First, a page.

Shanna Gutierrez Credit: ALEKSANDR KARJAKA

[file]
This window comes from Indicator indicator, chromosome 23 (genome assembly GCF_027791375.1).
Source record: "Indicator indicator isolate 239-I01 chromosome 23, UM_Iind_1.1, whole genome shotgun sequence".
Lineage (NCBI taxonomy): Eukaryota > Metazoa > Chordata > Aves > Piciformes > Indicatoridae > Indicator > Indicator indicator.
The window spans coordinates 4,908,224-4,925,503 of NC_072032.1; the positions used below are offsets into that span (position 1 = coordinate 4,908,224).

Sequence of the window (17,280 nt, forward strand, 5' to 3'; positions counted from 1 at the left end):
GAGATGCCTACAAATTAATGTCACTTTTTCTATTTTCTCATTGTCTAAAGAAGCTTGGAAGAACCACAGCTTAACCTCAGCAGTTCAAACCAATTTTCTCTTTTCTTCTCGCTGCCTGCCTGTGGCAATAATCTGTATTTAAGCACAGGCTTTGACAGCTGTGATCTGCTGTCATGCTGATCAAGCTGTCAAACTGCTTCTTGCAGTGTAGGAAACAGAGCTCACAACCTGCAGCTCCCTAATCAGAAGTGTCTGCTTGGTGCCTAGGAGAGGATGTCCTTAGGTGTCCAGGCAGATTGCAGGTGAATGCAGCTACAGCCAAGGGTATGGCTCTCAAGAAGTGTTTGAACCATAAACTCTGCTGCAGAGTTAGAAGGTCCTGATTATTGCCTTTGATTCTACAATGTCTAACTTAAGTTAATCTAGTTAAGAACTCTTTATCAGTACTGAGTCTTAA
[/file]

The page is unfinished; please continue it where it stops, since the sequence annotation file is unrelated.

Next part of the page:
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As a founding member of Ensemble dal Niente—and in the solo and duo programs she has presented since leaving them—flutist Shanna Gutierrez has consistently championed new music that pushes compositional and performance boundaries. The four pieces she’ll perform tonight include two world premieres and a work being performed in Chicago for the first time, and each one proposes a different role for her instrument. Opening the performance is David Means’s “Berliner Andenken” (1990), which blurs the line between live performance and installation by requiring the flute player to play at a succession of fixed music stands while another musician wreathes squelchy electronic tones around intricate woodwind phrases. The two world premieres follow: Eric Chasalow’s “Ariel Fantasy” (2017) reframes solo instrumental performance as monodrama, a term usually applied to a single opera vocalist relating a melodramatic song sequence. Claus-Steffen Mahnkopf’s “Atsiminimas” (2016) is a solo piece for bass flute, an instrument Gutierrez favors because of the access it provides to microtones and multiphonic effects. The final piece will be the local debut of Marco Stroppa’s “Little I” (1996), which will showcase Gutierrez’s flute, piccolo, and alto flute dueting with electronic musician Eric Honour.   v